U.S. Secretary of State John Kerry concluded his visit to Israel on Friday noon, leaving behind what seems to be unbridgeble gaps between Israel and the Palestinians amid the faltering peace talks.
During his three-day visit, Kerry met with Israeli Prime Minister Benjamin Netanyahu, Palestinian President Mahmoud Abbas in Ramallah, and a short cordial meeting with Israeli Finance Minister Yair Lapid on Friday morning.
Kerry came to salvage talks from their deteriorating state, backed by a new plan with proposals on security arrangements in the West Bank.
However, it seems that the gaps are still very big between both Israel and the Palestinians, and Palestinian President Mamoud Abbas rejected the plan altogether, leaving little hope for progress in the next several months until May, the deadline set by the U.S. for this stage of the talks.
An Israeli official told Xinhua on Friday that it seems all sides are getting more skeptic about the future of the peace talks. “There are still big gaps between us and the Palestinians,” adding “and I doubt Kerry’s visit could change that.”
Regarding the supposed security-arrangements plan to both Netanyahu and Abbas, the official said that “it caters to most of our demands, but the Palestinians, as I gather, rejected it,” the official said.
According to the official, among others, the plan adopts Israel ‘s demand to have its security forces present at the Jordanian border, at the eastern part of the West Bank.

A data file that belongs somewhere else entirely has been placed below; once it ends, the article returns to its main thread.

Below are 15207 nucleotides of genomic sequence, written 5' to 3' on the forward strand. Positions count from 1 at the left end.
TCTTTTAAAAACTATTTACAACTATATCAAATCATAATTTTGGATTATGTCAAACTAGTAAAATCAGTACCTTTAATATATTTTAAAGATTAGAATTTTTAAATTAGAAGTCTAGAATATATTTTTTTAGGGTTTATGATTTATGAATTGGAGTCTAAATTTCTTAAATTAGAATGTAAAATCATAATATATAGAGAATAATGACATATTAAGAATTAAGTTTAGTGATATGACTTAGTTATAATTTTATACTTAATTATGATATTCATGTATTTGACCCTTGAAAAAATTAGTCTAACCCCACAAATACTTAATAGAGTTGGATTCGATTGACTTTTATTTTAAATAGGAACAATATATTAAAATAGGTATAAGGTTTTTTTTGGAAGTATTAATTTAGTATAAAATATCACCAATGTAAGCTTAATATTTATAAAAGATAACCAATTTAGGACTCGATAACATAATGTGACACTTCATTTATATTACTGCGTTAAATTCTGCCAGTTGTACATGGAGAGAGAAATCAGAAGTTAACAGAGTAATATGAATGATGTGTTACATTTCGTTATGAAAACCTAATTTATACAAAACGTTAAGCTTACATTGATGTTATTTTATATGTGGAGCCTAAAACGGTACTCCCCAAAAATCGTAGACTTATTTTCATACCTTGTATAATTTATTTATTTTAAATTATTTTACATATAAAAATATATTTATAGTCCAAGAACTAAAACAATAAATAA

The negotiations, which resumed in July after a three-year halt in diplomacy, came to a halt, according to the Palestinians, due to Israel’s ongoing construction of thousands of housing units in the West Bank and east Jerusalem settlements.
Israeli Prime Minister Benjamin Netanyahu, on his part, defended most of the construction announcement, saying that the Palestinians are creating artificial crises and dragging their feet in the negotiations.
He said that since Israel agreed to release 104 Palestinian Prisoners in August as a gesture to the Palestinians, there is not problem with Israel’s construction in the settlements. The construction announcement accompanied the waves of prisoners release, to satisfy the far right Jewish Home ministers who opposed it.
Netanyahu did, however, order Housing Minister Uri Ariel ( Jewish Home) to cancel plans for more than 20,000 housing units in east Jerusalem and the West Bank earlier this month.
In addition, Tzipi Livni, Israel’s chief negotiator, had said that the settlements construction cannot go on indefinitely if progress is to be made in the peace talks.
Regarding the security issues, Israel insists on maintaining security forces in the Jordanian border, space control over the West Bank and Israeli security posts at several spots in the area.
According to the Israeli Channel 10 news, the plan also calls for “Greater Jerusalem” to be the host of both capitals of the two states, thus allowing the Palestinians to determine their capital in east Jerusalem, which was annexed and added to the municipality following the 1967 Mideast War.
The Secretary of State’s visit also included reassurances to the Israeli Prime Minister that the U.S. will have Israel’s security interests in mind, while working out the final agreement with the Iranians regarding their nuclear plan.
While Netanyahu and Kerry showcased a warm relationship unaffected by recent developments, including the signing of the interim agreement with Iran in Geneva, sources in Jerusalem said that there are still big differences and a definite strain in relations between Israel and the U.S.
Kerry is set to meet next week with Israel’s hawkish Foreign Minister Avigdor Lieberman on Sunday, who is on his first official visit to the U.S. since resuming his post in the ministry a month ago, after being cleared of suspicions of fraud and breach of trust.
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